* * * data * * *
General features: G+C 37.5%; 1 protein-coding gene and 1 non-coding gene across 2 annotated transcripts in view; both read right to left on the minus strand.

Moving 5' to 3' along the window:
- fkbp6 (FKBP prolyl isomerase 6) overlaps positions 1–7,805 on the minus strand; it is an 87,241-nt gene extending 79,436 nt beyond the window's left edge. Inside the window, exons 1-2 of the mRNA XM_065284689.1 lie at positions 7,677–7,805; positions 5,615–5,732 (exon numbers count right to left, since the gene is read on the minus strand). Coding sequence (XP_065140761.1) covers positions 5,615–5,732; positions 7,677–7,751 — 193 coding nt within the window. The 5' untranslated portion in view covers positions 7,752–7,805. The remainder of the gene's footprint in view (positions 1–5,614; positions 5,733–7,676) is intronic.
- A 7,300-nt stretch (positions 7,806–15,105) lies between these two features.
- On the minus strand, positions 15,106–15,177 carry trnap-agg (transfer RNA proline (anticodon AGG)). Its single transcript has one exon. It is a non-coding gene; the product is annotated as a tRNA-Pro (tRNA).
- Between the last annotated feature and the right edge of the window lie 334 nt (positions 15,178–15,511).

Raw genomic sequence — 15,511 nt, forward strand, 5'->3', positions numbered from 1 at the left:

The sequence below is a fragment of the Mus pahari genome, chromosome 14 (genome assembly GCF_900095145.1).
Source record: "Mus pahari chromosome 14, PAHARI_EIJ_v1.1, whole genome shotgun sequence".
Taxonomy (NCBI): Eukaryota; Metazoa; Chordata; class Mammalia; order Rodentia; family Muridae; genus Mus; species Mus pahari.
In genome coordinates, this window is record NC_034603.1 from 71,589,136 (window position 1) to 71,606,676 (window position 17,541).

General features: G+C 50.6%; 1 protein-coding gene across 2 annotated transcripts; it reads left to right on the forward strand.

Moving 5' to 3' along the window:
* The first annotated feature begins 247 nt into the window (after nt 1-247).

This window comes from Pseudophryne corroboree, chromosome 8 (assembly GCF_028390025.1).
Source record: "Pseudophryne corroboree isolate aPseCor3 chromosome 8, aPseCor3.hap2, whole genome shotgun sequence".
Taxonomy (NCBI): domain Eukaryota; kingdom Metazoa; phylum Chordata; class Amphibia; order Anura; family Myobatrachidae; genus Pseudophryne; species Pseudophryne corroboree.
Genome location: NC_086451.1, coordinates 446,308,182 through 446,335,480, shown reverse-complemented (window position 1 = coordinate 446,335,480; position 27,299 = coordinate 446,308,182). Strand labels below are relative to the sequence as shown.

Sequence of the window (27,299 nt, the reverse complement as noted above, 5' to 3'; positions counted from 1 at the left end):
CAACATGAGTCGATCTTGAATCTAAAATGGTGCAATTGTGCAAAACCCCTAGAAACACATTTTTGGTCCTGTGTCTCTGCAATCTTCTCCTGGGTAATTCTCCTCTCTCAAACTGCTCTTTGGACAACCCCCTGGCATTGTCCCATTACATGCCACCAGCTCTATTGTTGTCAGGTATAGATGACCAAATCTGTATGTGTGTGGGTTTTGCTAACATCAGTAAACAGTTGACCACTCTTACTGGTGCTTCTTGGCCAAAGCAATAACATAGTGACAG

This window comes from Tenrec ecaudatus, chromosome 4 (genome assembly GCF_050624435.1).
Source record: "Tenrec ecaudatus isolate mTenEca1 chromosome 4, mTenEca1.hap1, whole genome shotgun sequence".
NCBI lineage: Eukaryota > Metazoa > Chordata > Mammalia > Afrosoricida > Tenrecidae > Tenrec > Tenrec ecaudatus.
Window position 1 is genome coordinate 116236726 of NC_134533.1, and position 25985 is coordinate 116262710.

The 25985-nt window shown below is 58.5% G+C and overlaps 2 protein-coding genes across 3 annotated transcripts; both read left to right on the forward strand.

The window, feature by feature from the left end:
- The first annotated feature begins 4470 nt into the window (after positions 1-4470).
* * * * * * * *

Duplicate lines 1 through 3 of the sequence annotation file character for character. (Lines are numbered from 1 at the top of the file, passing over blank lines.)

General features: G+C 37.5%; 1 protein-coding gene and 1 non-coding gene across 2 annotated transcripts in view; both read right to left on the minus strand.

Moving 5' to 3' along the window:
- fkbp6 (FKBP prolyl isomerase 6) overlaps positions 1–7,805 on the minus strand; it is an 87,241-nt gene extending 79,436 nt beyond the window's left edge. Inside the window, exons 1-2 of the mRNA XM_065284689.1 lie at positions 7,677–7,805; positions 5,615–5,732 (exon numbers count right to left, since the gene is read on the minus strand). Coding sequence (XP_065140761.1) covers positions 5,615–5,732; positions 7,677–7,751 — 193 coding nt within the window. The 5' untranslated portion in view covers positions 7,752–7,805. The remainder of the gene's footprint in view (positions 1–5,614; positions 5,733–7,676) is intronic.